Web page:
Not long ago, I was sitting at the big table alone in a cafe one early Saturday morning. I always go for the biggest table if I could because I like to spread out my computer, books, notebooks, newspapers, or whatever I have brought with me all over the table. On this day, I sat down with just a newspaper and before I fixed my eyes to the front page, I abandoned my paper on the big table and while my hot coffee was cooling down, I vanished to my reflecting thoughts. I was looking at the empty chairs, trying to place my friends in the chairs one by one, having a hard time picking out which one I want to place where. I had 5 seats to fill. My friends were all over the places.
If I ever want to own a private jet, it will be because I want to collect all my friends. Maybe we could get together on my birthdays, once a year, and have a party somewhere in Gatlinburg, one of my favorite places. I will rent a giant cabin up in the Smokies Mountain, somewhere high where we can enjoy the smoky atmosphere way down below, and we will feel like kings.
But this morning, I felt like a lonely little duck.
What made Carl Barks popular was not the duck itself. It was the humanness in the duck. The anthropomorphic ducks Mr. Barks created were full of characters. Duckburg is governed by the mayor Pig, and its inhabitants include Scrooge Mcduck, Donald Duck, Huey, Dewey and Louie, Daisy Duck, Gladstone Gander, and so on. It’s a small universe, but nonetheless a universe, and there is a distinct sense of community there.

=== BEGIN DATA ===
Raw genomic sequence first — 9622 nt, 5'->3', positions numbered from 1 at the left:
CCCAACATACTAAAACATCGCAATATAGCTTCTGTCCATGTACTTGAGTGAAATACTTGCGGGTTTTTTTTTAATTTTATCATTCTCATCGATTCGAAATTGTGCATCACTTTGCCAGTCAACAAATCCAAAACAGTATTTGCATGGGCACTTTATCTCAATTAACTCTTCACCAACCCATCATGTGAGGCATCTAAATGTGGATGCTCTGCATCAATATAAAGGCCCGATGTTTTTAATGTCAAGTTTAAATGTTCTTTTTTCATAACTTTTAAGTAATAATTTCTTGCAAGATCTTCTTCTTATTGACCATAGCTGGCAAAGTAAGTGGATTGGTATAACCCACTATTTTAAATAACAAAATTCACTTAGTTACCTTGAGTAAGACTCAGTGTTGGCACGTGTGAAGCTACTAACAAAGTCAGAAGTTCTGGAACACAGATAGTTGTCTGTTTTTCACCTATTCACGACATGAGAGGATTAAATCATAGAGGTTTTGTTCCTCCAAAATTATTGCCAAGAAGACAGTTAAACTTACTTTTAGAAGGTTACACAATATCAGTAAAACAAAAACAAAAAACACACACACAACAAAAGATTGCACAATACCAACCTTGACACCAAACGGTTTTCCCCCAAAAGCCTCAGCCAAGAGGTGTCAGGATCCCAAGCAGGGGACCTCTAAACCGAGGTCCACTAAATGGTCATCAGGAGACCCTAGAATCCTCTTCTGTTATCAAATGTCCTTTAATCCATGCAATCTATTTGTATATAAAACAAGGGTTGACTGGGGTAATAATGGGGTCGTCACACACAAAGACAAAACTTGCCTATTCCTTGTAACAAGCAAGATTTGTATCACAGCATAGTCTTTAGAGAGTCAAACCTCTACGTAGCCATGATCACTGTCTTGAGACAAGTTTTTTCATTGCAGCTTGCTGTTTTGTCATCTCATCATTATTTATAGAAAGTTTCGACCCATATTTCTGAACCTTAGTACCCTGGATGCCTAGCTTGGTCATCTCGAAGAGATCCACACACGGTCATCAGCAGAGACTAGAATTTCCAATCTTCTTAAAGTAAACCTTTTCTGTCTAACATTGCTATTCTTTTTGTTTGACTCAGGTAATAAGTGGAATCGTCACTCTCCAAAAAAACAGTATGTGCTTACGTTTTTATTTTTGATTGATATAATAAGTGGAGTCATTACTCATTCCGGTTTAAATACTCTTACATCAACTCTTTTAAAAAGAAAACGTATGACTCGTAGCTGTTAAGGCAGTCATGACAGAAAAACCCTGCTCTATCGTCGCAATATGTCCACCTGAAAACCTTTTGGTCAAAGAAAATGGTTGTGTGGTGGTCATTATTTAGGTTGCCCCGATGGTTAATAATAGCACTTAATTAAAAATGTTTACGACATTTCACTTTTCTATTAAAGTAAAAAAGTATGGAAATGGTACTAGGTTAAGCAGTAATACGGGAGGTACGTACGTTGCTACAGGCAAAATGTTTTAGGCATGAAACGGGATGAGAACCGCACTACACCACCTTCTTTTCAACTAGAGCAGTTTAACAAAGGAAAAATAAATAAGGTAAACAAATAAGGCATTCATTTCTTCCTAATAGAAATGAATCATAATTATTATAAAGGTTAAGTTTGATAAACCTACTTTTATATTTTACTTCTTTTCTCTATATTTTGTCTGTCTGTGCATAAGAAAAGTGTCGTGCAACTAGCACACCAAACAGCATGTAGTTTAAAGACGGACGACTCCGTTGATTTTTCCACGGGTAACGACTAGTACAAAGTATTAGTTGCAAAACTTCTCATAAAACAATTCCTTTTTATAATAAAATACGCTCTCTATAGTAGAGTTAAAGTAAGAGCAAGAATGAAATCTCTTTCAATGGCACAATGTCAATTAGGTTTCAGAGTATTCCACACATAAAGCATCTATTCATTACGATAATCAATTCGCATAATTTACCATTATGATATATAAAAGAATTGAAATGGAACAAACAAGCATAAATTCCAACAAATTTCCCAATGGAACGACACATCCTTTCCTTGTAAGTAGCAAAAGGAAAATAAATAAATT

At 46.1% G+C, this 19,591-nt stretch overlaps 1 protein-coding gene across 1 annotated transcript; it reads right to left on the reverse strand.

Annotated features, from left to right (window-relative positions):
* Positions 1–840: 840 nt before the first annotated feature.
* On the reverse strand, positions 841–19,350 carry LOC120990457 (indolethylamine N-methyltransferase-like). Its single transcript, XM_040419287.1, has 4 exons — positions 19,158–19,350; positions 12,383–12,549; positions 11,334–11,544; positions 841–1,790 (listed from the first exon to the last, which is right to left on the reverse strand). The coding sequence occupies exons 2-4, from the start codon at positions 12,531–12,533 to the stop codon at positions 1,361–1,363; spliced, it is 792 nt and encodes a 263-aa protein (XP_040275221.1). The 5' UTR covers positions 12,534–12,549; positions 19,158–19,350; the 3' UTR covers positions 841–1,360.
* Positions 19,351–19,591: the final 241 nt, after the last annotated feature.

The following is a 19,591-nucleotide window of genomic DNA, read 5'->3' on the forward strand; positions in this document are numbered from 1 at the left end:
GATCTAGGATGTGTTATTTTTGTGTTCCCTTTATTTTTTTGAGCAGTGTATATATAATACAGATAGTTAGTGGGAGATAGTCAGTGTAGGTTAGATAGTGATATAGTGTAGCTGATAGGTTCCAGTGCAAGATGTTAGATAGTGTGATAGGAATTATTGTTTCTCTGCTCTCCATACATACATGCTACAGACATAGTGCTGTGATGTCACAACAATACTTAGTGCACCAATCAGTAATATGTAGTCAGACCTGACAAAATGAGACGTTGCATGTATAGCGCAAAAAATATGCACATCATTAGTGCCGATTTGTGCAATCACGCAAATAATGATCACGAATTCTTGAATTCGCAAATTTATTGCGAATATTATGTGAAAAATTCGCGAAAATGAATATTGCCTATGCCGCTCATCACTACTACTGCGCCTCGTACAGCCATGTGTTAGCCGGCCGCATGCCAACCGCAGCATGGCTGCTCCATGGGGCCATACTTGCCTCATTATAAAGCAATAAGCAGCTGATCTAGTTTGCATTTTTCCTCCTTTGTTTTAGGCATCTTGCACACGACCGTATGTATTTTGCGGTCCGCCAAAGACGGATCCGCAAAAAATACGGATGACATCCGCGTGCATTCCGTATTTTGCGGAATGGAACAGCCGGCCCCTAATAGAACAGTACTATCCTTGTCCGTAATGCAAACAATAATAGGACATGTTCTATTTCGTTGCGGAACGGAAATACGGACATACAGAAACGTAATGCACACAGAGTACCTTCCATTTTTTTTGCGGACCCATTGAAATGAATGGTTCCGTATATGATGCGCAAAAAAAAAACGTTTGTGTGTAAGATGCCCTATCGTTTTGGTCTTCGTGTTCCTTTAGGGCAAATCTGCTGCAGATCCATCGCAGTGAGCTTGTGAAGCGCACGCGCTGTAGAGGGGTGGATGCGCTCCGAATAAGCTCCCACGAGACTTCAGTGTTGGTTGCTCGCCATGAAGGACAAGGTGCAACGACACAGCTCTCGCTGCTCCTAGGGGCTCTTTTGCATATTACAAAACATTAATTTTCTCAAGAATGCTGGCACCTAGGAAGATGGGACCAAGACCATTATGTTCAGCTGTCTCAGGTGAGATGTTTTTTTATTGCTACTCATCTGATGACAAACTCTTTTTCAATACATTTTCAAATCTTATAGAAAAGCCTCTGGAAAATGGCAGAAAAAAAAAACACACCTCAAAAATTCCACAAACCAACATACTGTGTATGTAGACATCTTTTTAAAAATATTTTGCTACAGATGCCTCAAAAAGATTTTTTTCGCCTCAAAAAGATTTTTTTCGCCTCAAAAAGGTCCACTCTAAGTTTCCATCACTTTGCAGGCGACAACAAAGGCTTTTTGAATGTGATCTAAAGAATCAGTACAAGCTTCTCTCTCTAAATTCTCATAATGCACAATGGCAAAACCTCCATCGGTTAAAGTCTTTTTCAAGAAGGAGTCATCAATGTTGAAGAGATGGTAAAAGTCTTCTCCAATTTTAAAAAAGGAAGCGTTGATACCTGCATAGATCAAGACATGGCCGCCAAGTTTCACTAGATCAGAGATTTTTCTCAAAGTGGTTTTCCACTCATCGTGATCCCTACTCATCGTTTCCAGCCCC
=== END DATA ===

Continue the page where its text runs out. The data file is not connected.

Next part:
And you would think that Carl Barks had quite some adventurous, diverse childhood to have come up with this fun community. Against one’s guess, Mr Barks had a lonely childhood on a ranch where the closest neighbor lived half a mile away, and two miles of long walk to school awaited him everyday.
Surprisingly Carl Barks worked in anonymity for most of his career. He devoted to his vocation for 20 years until he got his first fan letter. At least once in a while-in this case, once in two decades-, somebody recognizes that there is a ghost artist behind the Disney Production.
I can easily picture him sitting at his desk alone, in his own studio, or in the public space if he preferred to work on his art outside. I have no problem feeling a shared sentiment toward the loneliness he must have felt at times when he was working alone.
Perhaps, he was able to endure those long periods of lonely moments because he went through the lonely childhood.
Perhaps, deep down, he enjoyed those deep solitary working hours, which appears to be somewhat lonely on the surface.
Perhaps, when he was creating his timeless cartoon, he was really just revisiting his childhood in his heart, walking to his old school on the country roads.
He might have only ducks and chickens to play with back then.
But look who’s playing with what now.
So I, too, am contently happy being a lonely little duck.